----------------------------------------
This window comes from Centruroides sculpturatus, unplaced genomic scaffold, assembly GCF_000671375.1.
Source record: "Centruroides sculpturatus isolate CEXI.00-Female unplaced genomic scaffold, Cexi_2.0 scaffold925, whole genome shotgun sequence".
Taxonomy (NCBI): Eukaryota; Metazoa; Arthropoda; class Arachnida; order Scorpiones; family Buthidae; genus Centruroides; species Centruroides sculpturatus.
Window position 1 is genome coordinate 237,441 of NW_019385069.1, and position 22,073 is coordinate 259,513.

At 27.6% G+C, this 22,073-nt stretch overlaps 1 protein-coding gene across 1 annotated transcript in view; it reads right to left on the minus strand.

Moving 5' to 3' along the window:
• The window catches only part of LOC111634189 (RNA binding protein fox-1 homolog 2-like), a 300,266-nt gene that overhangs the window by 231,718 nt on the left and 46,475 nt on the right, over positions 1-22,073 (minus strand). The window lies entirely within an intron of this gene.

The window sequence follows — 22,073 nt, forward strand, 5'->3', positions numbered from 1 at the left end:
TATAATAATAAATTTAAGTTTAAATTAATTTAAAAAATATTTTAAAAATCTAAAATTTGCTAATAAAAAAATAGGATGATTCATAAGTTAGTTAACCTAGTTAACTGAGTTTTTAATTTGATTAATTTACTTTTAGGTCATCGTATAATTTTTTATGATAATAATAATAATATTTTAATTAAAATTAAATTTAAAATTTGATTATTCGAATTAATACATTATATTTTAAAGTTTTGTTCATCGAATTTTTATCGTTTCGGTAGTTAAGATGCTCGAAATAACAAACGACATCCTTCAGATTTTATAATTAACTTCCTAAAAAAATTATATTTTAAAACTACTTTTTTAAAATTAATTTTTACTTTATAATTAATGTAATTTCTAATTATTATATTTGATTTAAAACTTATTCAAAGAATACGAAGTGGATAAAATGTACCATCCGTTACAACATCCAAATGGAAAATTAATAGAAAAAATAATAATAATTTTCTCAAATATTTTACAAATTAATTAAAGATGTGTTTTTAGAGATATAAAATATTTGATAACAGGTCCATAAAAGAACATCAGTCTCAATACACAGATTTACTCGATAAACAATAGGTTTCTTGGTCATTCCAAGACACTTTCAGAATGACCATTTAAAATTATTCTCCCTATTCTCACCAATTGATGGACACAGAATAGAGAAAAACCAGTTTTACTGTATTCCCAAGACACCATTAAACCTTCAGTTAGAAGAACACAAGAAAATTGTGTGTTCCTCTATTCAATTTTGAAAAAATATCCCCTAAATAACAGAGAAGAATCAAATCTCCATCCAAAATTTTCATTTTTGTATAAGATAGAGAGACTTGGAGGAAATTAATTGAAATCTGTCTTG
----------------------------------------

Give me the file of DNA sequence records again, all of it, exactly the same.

This window comes from Centruroides sculpturatus, unplaced genomic scaffold, assembly GCF_000671375.1.
Source record: "Centruroides sculpturatus isolate CEXI.00-Female unplaced genomic scaffold, Cexi_2.0 scaffold925, whole genome shotgun sequence".
Taxonomy (NCBI): Eukaryota; Metazoa; Arthropoda; class Arachnida; order Scorpiones; family Buthidae; genus Centruroides; species Centruroides sculpturatus.
Window position 1 is genome coordinate 237,441 of NW_019385069.1, and position 22,073 is coordinate 259,513.

At 27.6% G+C, this 22,073-nt stretch overlaps 1 protein-coding gene across 1 annotated transcript in view; it reads right to left on the minus strand.

Moving 5' to 3' along the window:
• The window catches only part of LOC111634189 (RNA binding protein fox-1 homolog 2-like), a 300,266-nt gene that overhangs the window by 231,718 nt on the left and 46,475 nt on the right, over positions 1-22,073 (minus strand). The window lies entirely within an intron of this gene.

The window sequence follows — 22,073 nt, forward strand, 5'->3', positions numbered from 1 at the left end:
TATAATAATAAATTTAAGTTTAAATTAATTTAAAAAATATTTTAAAAATCTAAAATTTGCTAATAAAAAAATAGGATGATTCATAAGTTAGTTAACCTAGTTAACTGAGTTTTTAATTTGATTAATTTACTTTTAGGTCATCGTATAATTTTTTATGATAATAATAATAATATTTTAATTAAAATTAAATTTAAAATTTGATTATTCGAATTAATACATTATATTTTAAAGTTTTGTTCATCGAATTTTTATCGTTTCGGTAGTTAAGATGCTCGAAATAACAAACGACATCCTTCAGATTTTATAATTAACTTCCTAAAAAAATTATATTTTAAAACTACTTTTTTAAAATTAATTTTTACTTTATAATTAATGTAATTTCTAATTATTATATTTGATTTAAAACTTATTCAAAGAATACGAAGTGGATAAAATGTACCATCCGTTACAACATCCAAATGGAAAATTAATAGAAAAAATAATAATAATTTTCTCAAATATTTTACAAATTAATTAAAGATGTGTTTTTAGAGATATAAAATATTTGATAACAGGTCCATAAAAGAACATCAGTCTCAATACACAGATTTACTCGATAAACAATAGGTTTCTTGGTCATTCCAAGACACTTTCAGAATGACCATTTAAAATTATTCTCCCTATTCTCACCAATTGATGGACACAGAATAGAGAAAAACCAGTTTTACTGTATTCCCAAGACACCATTAAACCTTCAGTTAGAAGAACACAAGAAAATTGTGTGTTCCTCTATTCAATTTTGAAAAAATATCCCCTAAATAACAGAGAAGAATCAAATCTCCATCCAAAATTTTCATTTTTGTATAAGATAGAGAGACTTGGAGGAAATTAATTGAAATCTGTCTTG